Modern Standard Arabic (MSA; Arabic: اللغة العربية الفصحى al-luġa-tu l-ʿarabiyya-tu l-fuṣḥā "the most eloquent Arabic language"), Standard Arabic, or Literary Arabic is the standardized and literary variety of Arabic used in writing and in most formal speech.
Most western scholars distinguish two standard (al-)fuṣḥā (الفصحى) varieties of the Arabic language: the Classical Arabic (CA) (اللغة العربية التراثية) of the Qur'an and early Islamic (7th to 9th centuries) literature, and Modern Standard Arabic (MSA) (اللغة العربية المعيارية الحديثة), the standard language in use today. The modern standard language is based on the Classical language. Most Arabs consider the two varieties to be two registers of one language, although the two registers can be referred to in Arabic as فصحى العصر fuṣḥā l-ʿaṣr (MSA) and فصحى التراث fuṣḥā t-turāṯ (CA).
Arabic (العربية al-ʻarabīyah or عربي/عربى ʻarabī ) ( [alʕaraˈbijja] (help·info) or [ˈʕarabiː] (help·info)) is a name applied to the descendants of the Classical Arabic language of the 6th century AD. This includes both the literary language and varieties of Arabic spoken in a wide arc of territory stretching across the Middle East and North Africa.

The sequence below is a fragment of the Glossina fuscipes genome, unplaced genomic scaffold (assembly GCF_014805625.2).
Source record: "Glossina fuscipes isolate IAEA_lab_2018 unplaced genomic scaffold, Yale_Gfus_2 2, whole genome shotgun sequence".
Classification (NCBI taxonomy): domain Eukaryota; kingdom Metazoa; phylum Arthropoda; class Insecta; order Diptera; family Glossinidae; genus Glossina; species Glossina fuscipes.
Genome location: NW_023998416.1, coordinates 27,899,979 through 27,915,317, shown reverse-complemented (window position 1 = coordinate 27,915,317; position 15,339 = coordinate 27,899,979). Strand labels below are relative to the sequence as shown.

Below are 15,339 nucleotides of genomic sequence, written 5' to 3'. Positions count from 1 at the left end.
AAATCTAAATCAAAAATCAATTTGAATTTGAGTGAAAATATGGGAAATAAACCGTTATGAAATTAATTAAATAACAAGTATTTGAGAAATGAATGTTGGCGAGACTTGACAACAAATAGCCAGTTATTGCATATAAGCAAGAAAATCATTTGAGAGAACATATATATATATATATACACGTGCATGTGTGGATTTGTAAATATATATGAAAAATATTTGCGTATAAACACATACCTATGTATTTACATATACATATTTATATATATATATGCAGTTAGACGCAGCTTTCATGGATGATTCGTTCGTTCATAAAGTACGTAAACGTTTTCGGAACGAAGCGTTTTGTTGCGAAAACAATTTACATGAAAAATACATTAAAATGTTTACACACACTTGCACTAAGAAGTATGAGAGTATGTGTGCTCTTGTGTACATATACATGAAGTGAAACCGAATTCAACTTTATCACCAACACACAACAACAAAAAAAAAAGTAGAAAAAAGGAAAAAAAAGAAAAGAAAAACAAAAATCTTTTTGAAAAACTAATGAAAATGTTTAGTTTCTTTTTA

The literary language is called Modern Standard Arabic or Literary Arabic. It is currently the only official form of Arabic, used in most written documents as well as in formal spoken occasions, such as lectures and news broadcasts. However, this varies from one country to the other. In 1912, Moroccan Arabic was official in Morocco for some time, before Morocco joined the Arab League.
Arabic languages are Central Semitic languages, most closely related to Hebrew, Aramaic, Ugaritic and Phoenician. The standardized written Arabic is distinct from and more conservative than all of the spoken varieties, and the two exist in a state known as diglossia, used side-by-side for different societal functions.